Fantastic Reviews - Horror / Dark Fantasy Book Review
cover Fall of the Dream Machine The Fall of the Dream Machine by Dean R. Koontz

Ace Double - copyright 1969
(bound with The Star Venturers by Kenneth Bulmer)
129 pages

Book read in June 2001

Rating: 5/10  (Mildly Recommended)

Review by Aaron Hughes

       Dean Koontz is known as a horror/suspense writer who often uses science fictional elements.  Early in his career, when The Fall of the Dream Machine appeared, he was known instead as a science fiction writer who often used horrific or suspenseful elements.  The distinction may sound subtle, but for Koontz it proved the difference between being an obscure writer in an often overlooked genre to being one of the best selling authors in the world (although I imagine Koontz would attribute this transition at least in part to improvement in his writing skills).

       It is easy to see from The Fall of the Dream Machine why Koontz gravitated toward the horror genre.  Throughout the novel he revels in unnecessarily gruesome imagery, especially, for some reason, graphic descriptions of detached body parts.  More importantly, he has a knack for conveying the nightmarishness of his dystopic future, in contrast to many science fiction writers who can describe a dystopia but not really bring the reader to feel the horror of living in it.

       The Fall of the Dream Machine stems from Koontz's fascination at the time with Canadian writer and communications theorist Marshall McLuhan, who came to prominence in the late 1960's for his theory that how information is communicated is more important than what information is communicated. McLuhan's famous declaration "The medium is the message" is unintentionally misquoted in Koontz's foreword as, "The medium is the massage!"

       In The Fall of the Dream Machine, the medium is "Show." Through virtual reality-style technology, viewers of Show can experience all the sensations that Show's actors and actresses do, in real time.

       Our protagonist Mike Jorgova is one of Show's best actors.  He spends his days engaging in activities Show's producers think viewers will enjoy, nearly always culminating in boffing his attractive co-star.  Mike has tired of his lifestyle, but he is not permitted to retire.  The story begins when he is helped to escape by a mysterious organization of people rebelling against the system and, specifically, against Anaxemander Cockley.

       Cockley is the man who orchestrated the ascendance of Show as the dominant form of entertainment in the future.  As the driving force behind Show, he has become the richest and most powerful person in the world.  Cockley derives huge revenues from Show's subscription fees and from viewers' purchases of products subliminally advertised by Show's sponsors, also owned by Cockley. Viewers squander their entire lives watching Show and ordering products which they can only afford thanks to government handouts they receive from a federal government that, unbeknownst to most, is also dominated by Cockley.  (You can't think about all this too hard, or it starts to unravel.)  It is not unheard of for viewers to become so engrossed in Show that they entirely lose touch with their own bodies and die.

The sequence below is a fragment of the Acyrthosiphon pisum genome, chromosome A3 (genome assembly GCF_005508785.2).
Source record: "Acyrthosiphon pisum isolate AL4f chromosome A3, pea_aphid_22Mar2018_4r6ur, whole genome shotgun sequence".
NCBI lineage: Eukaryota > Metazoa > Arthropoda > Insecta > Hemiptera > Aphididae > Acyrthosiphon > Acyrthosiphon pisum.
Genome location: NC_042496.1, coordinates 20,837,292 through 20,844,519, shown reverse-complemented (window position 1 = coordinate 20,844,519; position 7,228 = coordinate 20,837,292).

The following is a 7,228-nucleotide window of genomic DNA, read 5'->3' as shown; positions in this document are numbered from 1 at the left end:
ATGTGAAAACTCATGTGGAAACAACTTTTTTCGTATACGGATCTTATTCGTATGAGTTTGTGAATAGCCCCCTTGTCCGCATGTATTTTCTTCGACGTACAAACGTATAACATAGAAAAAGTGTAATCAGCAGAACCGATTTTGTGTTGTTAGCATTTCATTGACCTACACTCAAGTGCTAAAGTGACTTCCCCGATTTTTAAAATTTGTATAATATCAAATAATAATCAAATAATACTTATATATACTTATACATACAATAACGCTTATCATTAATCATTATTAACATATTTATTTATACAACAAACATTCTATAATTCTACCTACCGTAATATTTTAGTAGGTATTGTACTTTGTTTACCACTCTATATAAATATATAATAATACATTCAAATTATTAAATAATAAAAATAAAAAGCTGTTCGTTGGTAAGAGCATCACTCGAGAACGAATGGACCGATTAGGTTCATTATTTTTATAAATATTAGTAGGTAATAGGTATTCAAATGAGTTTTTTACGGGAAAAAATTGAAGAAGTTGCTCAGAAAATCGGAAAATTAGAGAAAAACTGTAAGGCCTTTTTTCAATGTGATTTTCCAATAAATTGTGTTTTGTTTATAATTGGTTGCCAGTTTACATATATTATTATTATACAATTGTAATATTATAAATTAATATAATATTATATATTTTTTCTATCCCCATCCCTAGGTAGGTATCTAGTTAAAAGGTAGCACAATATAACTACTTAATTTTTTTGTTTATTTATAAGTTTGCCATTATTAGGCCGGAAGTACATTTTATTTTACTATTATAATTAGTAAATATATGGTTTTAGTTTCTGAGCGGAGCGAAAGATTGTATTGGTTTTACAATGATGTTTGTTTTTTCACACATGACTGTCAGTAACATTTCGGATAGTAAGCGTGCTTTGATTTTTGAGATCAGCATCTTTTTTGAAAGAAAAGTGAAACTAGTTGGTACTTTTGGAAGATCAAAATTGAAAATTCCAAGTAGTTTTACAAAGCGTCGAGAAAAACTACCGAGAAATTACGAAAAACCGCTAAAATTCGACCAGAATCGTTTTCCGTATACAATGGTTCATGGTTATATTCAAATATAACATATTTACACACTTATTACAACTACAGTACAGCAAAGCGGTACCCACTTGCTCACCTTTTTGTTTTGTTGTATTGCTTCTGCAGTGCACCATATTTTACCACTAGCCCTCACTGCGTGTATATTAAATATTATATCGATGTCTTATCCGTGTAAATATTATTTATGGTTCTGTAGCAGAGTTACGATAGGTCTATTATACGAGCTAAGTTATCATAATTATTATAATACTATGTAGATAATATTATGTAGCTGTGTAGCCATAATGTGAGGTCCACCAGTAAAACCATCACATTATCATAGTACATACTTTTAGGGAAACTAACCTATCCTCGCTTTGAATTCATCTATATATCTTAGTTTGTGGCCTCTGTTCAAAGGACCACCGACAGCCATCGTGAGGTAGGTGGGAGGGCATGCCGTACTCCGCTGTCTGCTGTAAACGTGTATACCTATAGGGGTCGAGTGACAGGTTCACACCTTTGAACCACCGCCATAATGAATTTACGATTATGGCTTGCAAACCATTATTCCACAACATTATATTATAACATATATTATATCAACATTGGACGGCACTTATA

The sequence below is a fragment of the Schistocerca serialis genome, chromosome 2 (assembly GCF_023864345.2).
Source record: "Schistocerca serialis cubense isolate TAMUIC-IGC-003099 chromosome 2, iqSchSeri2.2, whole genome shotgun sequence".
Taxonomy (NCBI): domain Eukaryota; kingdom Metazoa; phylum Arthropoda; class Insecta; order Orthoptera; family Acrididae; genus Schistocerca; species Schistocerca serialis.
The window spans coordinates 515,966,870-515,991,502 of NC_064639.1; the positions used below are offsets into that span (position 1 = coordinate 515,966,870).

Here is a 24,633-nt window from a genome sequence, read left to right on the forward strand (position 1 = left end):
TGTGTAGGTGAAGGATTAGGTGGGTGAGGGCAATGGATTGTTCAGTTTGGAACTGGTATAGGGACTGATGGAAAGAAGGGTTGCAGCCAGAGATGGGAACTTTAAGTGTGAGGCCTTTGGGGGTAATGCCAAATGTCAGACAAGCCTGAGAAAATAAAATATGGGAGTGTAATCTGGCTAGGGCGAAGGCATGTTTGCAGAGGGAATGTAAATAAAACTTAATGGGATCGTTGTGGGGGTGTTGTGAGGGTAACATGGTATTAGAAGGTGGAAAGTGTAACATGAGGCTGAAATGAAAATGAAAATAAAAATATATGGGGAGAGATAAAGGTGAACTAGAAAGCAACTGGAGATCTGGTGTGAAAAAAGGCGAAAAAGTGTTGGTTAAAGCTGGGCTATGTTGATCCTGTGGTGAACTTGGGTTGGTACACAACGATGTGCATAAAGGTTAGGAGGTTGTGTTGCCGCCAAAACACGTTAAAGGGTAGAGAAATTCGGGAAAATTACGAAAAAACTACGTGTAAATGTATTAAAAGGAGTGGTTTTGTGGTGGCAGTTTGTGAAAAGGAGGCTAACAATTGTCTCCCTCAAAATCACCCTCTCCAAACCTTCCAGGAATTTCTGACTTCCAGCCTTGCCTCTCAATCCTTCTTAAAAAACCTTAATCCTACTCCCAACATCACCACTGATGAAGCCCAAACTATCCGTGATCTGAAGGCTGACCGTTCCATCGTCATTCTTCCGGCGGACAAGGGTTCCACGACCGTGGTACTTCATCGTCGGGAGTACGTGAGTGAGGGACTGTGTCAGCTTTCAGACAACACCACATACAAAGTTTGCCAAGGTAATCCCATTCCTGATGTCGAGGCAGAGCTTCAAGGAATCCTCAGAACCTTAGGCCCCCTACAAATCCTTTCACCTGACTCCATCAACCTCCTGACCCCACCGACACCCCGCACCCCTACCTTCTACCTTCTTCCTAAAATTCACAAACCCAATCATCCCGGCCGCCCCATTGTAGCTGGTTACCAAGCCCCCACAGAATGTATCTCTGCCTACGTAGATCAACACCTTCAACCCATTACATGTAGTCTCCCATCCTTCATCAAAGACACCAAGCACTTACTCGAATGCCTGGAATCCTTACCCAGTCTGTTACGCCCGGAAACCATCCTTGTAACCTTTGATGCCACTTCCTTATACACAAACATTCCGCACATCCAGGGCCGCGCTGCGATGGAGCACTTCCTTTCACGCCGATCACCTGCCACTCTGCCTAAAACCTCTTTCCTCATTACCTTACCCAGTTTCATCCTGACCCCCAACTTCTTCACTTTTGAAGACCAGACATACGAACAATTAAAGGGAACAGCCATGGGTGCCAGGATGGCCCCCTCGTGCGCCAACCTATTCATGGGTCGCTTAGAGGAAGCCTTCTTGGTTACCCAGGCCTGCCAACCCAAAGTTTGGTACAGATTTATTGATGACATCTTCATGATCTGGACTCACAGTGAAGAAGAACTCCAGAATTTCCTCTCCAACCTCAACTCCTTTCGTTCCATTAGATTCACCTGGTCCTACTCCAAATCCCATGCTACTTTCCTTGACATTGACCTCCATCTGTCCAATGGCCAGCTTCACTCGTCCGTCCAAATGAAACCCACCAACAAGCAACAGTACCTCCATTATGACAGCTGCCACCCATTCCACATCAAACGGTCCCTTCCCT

Mike is given a new identity and trained by Roger Nimron, a minor government official, often heard to recall wistfully that at one time it really meant something to be President of the United States.  Mike's initial assignment is to attempt to infiltrate Cockley's organization, and inevitably he soon will be spearheading the revolution against Cockley.

       From there, things settle into a rather humdrum suspense story.  Show does play a role in the revolution, but for the most part the struggle to overthrow Cockley is routine stuff, consisting largely of gun battles in office buildings.

       Cockley is a great disappointment as the villain.  After all the buildup of what a super-evil super-genius he is, when we get to see him in action he just seems like an old curmudgeon.  He bullies his subordinates ineffectually and is easily duped by the revolutionaries' ruses.  For this story to take off he needs to be a truly devious, frightening character; he is not.

       Despite these flaws, the ideas and social commentary underlying the story are interesting enough to make this worth reading, even if Koontz's musings on communications media are rather heavy-handed.  (At one point, he actually has the media address us in the first person and discuss Marshall McLuhan!) When Koontz conceived of Show in 1969, he obviously tried to make it as appalling as possible, and yet the entertainment and the consumer culture he envisioned seem all too familiar.  In particular, I found Show's appeal strongly reminiscent of present-day "reality television." The image of boxes of merchandise stacking up in the homes of viewers who have forgotten they ordered any of it, while thankfully still an exaggeration, hits much too close to home.
What do you think? Comments are welcome!
Please send them to:
vanaaron@excite.com
Copyright 2001 Aaron Hughes

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Our book club's web pages for Dean Koontz (includes Koontz bibliography):
Lightning

Links to other related webpages :
Dean Koontz official website
Books and writers: Marshall McLuhan
Review - The Fall of the Dream Machine by Dean Koontz

For information on more science fiction and fantasy books:
Denver Science Fiction and Fantasy Book Club

This page was last updated - 28 Dec 2010